Are the number of cases in your area increasing, flattening, or decreasing?
    Has it been two weeks since there was a new case?
    Do your hospitals have sufficient capacity for a surge in cases that require extreme intervention?
    Is there a testing plan in place in your area? In the absence of that data, how do you think you are making an informed decision?
    Knowing the adverse consequences of opening early, especially in areas where the disease is just taking off, how can you argue for aggressively reopening and exposing people?
    Don’t you think that decisions about these measures should be taken with information from those whose expertise is pandemics, epidemiology, and public health?
    Here’s the current data about infections and deaths nationwide:
    The White House guidelines for reopening:
    “The first is to see the number of new cases decline for at least two weeks, and some states have met that criteria. But there are three other criteria and we suggest they should all be met,” Rivers said.
    Those include having “enough public health capacity to conduct contact tracing on all new cases, enough diagnostic testing to test everybody with Covid-like symptoms” and “enough health care system capacity to treat everyone safely.”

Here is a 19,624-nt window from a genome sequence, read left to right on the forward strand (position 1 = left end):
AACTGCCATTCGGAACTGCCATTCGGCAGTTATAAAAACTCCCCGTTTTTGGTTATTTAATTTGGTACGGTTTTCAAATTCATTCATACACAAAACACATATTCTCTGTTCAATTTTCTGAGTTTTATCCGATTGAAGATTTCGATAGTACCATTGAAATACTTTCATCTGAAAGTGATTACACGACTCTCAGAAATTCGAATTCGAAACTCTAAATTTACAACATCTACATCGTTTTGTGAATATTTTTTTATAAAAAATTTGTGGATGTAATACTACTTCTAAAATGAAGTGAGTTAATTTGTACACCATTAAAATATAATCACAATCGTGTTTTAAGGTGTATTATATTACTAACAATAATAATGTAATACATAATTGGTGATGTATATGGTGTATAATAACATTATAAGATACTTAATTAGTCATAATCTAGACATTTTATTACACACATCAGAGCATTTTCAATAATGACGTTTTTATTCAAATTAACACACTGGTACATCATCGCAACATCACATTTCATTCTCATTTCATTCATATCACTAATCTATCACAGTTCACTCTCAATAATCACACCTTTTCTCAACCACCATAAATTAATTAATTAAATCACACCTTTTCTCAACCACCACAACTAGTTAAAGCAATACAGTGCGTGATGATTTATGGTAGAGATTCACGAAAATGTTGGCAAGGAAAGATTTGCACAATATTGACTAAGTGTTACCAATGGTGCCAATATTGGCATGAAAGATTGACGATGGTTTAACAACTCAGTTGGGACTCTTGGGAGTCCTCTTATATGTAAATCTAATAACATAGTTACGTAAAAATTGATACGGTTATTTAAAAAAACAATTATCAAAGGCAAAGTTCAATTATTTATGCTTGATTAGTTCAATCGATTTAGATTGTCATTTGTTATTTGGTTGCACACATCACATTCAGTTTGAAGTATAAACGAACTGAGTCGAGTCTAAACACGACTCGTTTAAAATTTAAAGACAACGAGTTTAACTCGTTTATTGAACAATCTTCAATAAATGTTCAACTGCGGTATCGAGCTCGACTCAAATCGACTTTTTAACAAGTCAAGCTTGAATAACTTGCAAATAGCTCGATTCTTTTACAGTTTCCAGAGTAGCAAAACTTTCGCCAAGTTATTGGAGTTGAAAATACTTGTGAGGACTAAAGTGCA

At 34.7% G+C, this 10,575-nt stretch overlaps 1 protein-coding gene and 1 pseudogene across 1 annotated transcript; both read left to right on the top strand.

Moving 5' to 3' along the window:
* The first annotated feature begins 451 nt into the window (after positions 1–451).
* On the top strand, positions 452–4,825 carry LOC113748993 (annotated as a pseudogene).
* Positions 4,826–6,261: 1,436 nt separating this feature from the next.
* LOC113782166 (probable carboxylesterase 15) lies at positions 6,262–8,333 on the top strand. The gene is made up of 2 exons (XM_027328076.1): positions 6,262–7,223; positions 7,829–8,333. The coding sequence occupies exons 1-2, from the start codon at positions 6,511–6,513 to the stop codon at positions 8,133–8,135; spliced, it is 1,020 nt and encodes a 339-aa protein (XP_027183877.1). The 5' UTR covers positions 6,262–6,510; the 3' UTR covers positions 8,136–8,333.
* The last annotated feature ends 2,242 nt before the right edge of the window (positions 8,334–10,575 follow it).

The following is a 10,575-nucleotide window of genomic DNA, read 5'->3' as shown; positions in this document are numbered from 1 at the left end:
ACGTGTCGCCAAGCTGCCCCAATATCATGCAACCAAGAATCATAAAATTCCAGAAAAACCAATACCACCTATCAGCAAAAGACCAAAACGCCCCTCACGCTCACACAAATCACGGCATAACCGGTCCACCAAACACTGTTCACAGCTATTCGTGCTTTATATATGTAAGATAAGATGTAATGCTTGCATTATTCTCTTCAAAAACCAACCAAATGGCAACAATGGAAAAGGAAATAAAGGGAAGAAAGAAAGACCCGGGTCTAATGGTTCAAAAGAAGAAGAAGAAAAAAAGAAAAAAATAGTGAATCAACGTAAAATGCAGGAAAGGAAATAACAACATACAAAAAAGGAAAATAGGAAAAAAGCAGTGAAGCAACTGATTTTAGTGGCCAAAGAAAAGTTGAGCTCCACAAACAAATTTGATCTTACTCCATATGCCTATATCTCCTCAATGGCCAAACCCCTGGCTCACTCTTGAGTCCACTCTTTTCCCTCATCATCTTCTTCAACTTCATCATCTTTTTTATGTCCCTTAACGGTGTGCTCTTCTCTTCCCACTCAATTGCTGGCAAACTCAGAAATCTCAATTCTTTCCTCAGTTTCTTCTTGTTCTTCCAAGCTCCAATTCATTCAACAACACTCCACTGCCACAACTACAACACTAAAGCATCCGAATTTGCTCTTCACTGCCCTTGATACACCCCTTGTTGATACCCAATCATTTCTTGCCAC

None of the states have met these guidelines. Governors may begin to allow some counties to reopen if they do. Reopening without these conditions being met is simply a recipe for further spikes in infection and death rate later in the summer, and for further restrictions on activities and commerce.
    The governor and county supervisors are taking a measured approach to this issue. I prefer their evidence-based decision-making to the emotion-laden commentary elsewhere, though I’m not happy about the absence of testing data. Reality is that if you take New York out of the picture, since their curve is bending, the rest of the country doesn’t look so good. Because the Bay Area and Yolo County took early and strict measures, it looks promising here for a gradual loosening of the restrictions. But nobody should be surprised if we see a spike in infections and deaths over the next few weeks elsewhere.

Leave a Reply

X Close

Newsletter Sign-Up

X Close

Monthly Subscriber Sign-Up

Enter the maximum amount you want to pay each month
Sign up for